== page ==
Friday, December 19, 2008

20th Sunday in Ordinary Time

Mt 15:21-28

The presenting problem is that the daughter is possessed, or “tormented by a demon.” Jesus says nothing to the mother. I understand this response. I have had mothers come to me and say that their daughter is a devil, or possessed, or some such description. I wait. I sense that there is more. I find out that the mother has diagnosed her daughter based upon the behavior of the daughter, which goes counter to what the mother wants.

I believed that Jesus sensed the real issue was the mother’s overarching need to control her child so that the child will become the image the mother wants for her. The mother tries nagging the disciples and Jesus. She probably nags her daughter too, to get what she wants. The disciples, like the daughter, get upset with this woman and wish she would go away.

Jesus is working on the mother’s issue of control. He is trying to wean her of trying to get her way. He gives an evasive answer about being sent only to the lost sheep of Israel. The mother persists, but now she is down to “Lord, help me.” She is a little less focused on her daughter. Maybe the mother is getting the sense that she is the one who needs help. Jesus wants more from her. He refers to her as a “dog” which is the term for pagan gentiles.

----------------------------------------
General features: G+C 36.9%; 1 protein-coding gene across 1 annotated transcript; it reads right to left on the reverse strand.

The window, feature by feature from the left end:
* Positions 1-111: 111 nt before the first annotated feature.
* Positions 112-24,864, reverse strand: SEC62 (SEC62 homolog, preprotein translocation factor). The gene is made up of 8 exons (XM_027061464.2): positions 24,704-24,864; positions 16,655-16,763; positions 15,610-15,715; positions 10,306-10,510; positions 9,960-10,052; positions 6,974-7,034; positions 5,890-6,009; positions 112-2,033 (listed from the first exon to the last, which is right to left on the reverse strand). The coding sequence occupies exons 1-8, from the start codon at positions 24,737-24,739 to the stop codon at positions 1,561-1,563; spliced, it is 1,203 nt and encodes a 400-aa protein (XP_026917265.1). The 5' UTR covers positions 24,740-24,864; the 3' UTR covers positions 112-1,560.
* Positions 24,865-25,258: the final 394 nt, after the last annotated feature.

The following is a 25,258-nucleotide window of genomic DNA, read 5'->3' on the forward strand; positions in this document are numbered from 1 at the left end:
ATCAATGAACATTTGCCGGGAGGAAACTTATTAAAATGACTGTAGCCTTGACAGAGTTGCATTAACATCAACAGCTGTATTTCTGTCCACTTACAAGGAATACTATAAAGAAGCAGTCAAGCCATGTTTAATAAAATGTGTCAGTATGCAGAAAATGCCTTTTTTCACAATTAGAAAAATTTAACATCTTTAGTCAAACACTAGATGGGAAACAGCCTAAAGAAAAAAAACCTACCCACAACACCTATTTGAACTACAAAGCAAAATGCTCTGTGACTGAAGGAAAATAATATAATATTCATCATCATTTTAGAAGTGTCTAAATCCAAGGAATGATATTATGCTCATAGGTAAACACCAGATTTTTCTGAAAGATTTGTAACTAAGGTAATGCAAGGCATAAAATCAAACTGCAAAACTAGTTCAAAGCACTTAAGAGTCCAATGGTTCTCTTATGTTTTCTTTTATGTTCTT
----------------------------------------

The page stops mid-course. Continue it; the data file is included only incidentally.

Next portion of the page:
Now the mother lets go of all demands, and in a deep sense of humble acceptance, the doorway to Christ union and holiness, says she is a dog, and will take scraps fallen from the table of the master. She will accept whatever Jesus chooses to give her. She accepts whatever Jesus wants to call her, and whatever he wants to do for her. She is changed from the woman who tries to manipulate people and situations to get her way.

What great faith she has now. So Jesus says, “Let it be done for you as you wish.” But now she no longer wishes to change her daughter’s behavior. Her focus is now being open to the will of God, and seeing herself as not so important. And in this she has realized her true importance. She is a child of God, but had to have her ego a bit crushed by accepting the title “dog.” She is not dog.

So now the daughter seems healed at that moment of change in the mother. The daughter did not change. The mother did. Now the mother is much more accepting of people and situations. She has less need to control. Her daughter picks up on this change, and now there is more harmony between them.

We bring our presenting problems to God in prayer. God seems silent. Does God not care? Maybe the problem is in the one asking for help. Often it is we who need to change first before we try to change those around us.

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